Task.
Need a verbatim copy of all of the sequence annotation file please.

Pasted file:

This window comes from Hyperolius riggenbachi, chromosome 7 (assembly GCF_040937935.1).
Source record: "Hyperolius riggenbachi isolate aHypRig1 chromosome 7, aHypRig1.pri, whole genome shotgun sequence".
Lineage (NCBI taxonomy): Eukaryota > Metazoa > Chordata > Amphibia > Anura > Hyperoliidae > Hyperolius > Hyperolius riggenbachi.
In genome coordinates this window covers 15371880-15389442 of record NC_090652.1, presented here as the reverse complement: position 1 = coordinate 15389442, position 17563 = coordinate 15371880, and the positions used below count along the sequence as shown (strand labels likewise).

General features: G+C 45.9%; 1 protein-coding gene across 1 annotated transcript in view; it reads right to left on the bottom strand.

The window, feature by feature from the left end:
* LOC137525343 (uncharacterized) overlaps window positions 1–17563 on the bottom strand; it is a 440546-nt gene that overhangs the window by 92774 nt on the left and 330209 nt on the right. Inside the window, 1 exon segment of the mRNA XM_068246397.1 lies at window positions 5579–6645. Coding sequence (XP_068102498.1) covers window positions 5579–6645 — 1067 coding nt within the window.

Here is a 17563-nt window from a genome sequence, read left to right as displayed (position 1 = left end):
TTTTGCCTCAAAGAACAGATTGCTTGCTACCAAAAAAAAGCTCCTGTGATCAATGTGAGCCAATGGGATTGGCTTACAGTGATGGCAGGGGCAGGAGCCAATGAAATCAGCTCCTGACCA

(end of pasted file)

This window comes from Hyperolius riggenbachi, chromosome 7 (assembly GCF_040937935.1).
Source record: "Hyperolius riggenbachi isolate aHypRig1 chromosome 7, aHypRig1.pri, whole genome shotgun sequence".
Lineage (NCBI taxonomy): Eukaryota > Metazoa > Chordata > Amphibia > Anura > Hyperoliidae > Hyperolius > Hyperolius riggenbachi.
In genome coordinates this window covers 15371880-15389442 of record NC_090652.1, presented here as the reverse complement: position 1 = coordinate 15389442, position 17563 = coordinate 15371880, and the positions used below count along the sequence as shown (strand labels likewise).

General features: G+C 45.9%; 1 protein-coding gene across 1 annotated transcript in view; it reads right to left on the bottom strand.

The window, feature by feature from the left end:
* LOC137525343 (uncharacterized) overlaps window positions 1–17563 on the bottom strand; it is a 440546-nt gene that overhangs the window by 92774 nt on the left and 330209 nt on the right. Inside the window, 1 exon segment of the mRNA XM_068246397.1 lies at window positions 5579–6645. Coding sequence (XP_068102498.1) covers window positions 5579–6645 — 1067 coding nt within the window.

Here is a 17563-nt window from a genome sequence, read left to right as displayed (position 1 = left end):
TTTTGCCTCAAAGAACAGATTGCTTGCTACCAAAAAAAAGCTCCTGTGATCAATGTGAGCCAATGGGATTGGCTTACAGTGATGGCAGGGGCAGGAGCCAATGAAATCAGCTCCTGACCA